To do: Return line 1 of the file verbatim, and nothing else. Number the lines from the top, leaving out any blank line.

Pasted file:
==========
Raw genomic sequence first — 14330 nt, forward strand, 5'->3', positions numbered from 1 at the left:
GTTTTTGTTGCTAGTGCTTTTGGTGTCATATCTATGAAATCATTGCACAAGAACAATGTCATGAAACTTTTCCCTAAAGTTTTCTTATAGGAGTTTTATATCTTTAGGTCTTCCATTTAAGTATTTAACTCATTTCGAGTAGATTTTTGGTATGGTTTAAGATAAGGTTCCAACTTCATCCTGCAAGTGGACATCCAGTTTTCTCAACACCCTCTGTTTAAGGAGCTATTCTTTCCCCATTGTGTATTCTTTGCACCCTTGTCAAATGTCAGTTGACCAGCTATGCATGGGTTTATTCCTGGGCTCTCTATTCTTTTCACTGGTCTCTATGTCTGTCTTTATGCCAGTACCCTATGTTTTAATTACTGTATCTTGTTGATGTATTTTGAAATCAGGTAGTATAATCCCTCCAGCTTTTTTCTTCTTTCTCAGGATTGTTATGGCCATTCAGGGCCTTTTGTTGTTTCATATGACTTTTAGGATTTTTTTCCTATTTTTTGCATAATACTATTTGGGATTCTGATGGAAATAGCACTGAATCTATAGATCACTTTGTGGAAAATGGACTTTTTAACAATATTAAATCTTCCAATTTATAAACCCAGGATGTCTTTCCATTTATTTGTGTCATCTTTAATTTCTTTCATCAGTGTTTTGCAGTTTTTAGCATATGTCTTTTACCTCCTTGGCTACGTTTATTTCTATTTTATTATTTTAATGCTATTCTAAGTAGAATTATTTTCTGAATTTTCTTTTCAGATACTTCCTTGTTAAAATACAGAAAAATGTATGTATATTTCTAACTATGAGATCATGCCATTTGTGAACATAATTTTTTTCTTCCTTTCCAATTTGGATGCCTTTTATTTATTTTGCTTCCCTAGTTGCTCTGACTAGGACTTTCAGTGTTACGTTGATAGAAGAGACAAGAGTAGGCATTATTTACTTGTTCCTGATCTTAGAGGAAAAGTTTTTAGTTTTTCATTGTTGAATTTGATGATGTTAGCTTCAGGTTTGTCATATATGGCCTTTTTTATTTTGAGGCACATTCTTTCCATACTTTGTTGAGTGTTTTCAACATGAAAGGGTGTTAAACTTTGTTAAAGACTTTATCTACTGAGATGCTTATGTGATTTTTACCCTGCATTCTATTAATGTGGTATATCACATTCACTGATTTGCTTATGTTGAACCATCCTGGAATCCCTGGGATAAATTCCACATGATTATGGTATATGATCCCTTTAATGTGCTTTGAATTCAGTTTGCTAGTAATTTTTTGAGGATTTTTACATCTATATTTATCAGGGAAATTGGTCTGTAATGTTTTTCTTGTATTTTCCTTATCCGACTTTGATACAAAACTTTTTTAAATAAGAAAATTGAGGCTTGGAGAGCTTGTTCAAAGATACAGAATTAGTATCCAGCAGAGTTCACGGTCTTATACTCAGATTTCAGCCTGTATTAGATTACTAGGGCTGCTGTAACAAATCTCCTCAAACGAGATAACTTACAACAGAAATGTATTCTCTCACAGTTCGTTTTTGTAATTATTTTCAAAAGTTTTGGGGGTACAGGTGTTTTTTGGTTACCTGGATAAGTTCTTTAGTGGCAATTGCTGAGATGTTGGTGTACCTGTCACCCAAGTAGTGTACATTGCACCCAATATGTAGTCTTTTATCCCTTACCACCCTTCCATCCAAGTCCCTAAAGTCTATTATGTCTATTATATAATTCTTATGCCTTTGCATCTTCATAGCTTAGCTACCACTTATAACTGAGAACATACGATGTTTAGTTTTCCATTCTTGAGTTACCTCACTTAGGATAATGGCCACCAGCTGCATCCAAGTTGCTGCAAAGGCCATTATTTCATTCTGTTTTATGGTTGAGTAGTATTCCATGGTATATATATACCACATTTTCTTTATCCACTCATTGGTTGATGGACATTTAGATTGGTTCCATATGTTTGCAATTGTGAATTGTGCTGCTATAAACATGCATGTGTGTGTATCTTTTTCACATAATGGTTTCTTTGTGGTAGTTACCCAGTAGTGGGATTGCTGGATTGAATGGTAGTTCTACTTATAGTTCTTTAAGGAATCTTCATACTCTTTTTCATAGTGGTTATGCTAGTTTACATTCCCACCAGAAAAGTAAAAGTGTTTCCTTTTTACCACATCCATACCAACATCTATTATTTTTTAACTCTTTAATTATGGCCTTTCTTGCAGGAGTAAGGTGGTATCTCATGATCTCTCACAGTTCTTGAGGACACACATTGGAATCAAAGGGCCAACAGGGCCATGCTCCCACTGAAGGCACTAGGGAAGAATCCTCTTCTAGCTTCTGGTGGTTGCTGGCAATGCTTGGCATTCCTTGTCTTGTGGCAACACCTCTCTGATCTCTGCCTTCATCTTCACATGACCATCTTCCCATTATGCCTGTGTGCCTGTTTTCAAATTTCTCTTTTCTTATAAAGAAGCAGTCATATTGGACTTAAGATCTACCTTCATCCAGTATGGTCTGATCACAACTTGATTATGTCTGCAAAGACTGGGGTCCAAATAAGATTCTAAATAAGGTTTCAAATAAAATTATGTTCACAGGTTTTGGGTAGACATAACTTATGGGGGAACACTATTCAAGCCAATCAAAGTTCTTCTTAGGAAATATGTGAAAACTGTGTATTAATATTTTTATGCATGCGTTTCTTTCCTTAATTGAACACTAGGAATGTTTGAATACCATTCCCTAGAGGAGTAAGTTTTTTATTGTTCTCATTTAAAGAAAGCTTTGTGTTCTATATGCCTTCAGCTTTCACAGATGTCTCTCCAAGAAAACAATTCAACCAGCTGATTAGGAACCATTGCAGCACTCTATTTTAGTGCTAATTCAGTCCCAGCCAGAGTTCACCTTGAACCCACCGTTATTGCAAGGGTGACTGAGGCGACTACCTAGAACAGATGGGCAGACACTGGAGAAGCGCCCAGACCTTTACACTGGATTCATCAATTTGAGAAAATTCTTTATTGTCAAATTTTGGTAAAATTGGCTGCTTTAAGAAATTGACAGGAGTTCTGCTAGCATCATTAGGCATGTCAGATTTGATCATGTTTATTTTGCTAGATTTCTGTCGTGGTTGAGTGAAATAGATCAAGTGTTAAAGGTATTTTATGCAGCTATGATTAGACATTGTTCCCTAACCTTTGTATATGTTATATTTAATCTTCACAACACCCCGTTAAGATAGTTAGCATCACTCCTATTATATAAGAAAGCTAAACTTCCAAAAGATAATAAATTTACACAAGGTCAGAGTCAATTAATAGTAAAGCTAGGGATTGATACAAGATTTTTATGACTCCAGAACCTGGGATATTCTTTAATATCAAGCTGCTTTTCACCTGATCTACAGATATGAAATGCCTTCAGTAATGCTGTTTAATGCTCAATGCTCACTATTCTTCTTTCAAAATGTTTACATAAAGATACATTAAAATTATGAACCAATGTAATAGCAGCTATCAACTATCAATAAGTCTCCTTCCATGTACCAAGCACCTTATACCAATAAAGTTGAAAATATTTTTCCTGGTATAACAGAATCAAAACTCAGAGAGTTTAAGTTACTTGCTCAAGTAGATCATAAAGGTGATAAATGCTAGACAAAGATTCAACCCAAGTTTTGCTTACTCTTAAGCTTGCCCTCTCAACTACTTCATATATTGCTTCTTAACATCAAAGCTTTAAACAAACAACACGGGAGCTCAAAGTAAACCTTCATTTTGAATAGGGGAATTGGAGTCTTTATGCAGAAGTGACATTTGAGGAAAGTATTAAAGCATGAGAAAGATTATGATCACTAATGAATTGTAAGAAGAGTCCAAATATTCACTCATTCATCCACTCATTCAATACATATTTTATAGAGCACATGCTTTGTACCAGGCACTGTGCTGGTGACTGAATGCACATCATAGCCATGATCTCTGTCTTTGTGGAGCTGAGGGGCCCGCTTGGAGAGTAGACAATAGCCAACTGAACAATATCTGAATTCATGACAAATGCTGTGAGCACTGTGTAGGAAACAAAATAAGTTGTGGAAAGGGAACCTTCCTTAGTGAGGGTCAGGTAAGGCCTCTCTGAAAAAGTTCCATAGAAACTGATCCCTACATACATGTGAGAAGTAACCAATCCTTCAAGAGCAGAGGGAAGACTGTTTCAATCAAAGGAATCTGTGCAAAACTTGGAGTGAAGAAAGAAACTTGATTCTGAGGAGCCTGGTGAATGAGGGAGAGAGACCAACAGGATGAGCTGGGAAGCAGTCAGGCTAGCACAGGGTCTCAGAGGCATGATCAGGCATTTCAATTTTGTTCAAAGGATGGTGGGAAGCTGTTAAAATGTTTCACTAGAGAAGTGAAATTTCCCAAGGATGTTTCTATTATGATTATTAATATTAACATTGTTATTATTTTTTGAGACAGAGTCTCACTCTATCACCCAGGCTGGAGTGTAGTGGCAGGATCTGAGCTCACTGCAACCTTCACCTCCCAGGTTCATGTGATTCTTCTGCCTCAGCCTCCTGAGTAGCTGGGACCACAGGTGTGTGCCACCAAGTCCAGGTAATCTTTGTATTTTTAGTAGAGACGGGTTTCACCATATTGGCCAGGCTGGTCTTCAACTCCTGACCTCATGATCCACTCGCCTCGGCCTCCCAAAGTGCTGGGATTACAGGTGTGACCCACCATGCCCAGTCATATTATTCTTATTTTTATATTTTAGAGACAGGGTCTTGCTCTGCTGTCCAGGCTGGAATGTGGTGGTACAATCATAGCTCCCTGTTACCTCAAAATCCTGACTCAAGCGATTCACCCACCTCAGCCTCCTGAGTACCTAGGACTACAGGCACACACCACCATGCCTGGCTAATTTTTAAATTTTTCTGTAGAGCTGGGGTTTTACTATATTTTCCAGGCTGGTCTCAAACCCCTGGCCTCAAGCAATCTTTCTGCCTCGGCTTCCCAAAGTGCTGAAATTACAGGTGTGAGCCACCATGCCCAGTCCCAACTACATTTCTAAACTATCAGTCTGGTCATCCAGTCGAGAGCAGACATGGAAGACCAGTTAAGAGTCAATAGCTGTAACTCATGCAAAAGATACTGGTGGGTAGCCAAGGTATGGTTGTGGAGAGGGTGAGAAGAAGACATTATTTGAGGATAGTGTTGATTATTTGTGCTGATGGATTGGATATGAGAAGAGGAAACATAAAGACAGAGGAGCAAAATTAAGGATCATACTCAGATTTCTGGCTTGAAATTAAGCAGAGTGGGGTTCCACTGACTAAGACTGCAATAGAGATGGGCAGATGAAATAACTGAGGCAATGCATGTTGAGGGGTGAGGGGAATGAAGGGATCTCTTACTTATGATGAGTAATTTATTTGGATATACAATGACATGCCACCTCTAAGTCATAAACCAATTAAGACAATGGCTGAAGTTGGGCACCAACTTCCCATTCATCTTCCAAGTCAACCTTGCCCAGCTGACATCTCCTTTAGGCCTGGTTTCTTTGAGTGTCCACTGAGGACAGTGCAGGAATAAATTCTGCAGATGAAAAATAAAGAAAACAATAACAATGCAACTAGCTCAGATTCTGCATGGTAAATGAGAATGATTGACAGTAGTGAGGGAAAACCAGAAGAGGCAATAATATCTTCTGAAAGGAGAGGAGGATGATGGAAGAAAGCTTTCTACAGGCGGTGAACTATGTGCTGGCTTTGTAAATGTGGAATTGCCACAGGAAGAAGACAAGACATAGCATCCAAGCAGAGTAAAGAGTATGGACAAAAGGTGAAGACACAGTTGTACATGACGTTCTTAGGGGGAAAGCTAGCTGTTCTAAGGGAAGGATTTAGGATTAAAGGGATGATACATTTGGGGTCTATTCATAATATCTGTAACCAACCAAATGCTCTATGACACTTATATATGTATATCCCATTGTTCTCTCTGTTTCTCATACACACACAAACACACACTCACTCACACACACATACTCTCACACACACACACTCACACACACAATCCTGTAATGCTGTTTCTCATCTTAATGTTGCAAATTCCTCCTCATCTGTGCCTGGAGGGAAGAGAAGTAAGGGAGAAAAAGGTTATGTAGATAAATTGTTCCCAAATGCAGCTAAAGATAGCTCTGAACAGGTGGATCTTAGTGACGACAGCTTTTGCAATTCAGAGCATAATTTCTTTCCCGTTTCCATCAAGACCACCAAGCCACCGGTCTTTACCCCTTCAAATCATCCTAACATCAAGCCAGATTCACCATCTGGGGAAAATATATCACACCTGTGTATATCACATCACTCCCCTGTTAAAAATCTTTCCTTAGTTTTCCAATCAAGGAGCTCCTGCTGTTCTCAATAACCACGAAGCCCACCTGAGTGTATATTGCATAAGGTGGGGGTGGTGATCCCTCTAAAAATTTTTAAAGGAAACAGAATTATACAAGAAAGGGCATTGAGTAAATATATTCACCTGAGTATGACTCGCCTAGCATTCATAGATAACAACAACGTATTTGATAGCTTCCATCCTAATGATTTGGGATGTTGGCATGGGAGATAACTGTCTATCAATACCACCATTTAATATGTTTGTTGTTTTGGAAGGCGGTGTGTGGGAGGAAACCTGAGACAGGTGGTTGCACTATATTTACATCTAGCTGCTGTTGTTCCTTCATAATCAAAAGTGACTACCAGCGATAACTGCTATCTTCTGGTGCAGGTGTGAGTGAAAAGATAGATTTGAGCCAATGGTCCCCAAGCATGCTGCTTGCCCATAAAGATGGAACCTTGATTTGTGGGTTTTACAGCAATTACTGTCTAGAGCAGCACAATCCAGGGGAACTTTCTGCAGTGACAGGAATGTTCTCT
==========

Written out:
Raw genomic sequence first — 14330 nt, forward strand, 5'->3', positions numbered from 1 at the left: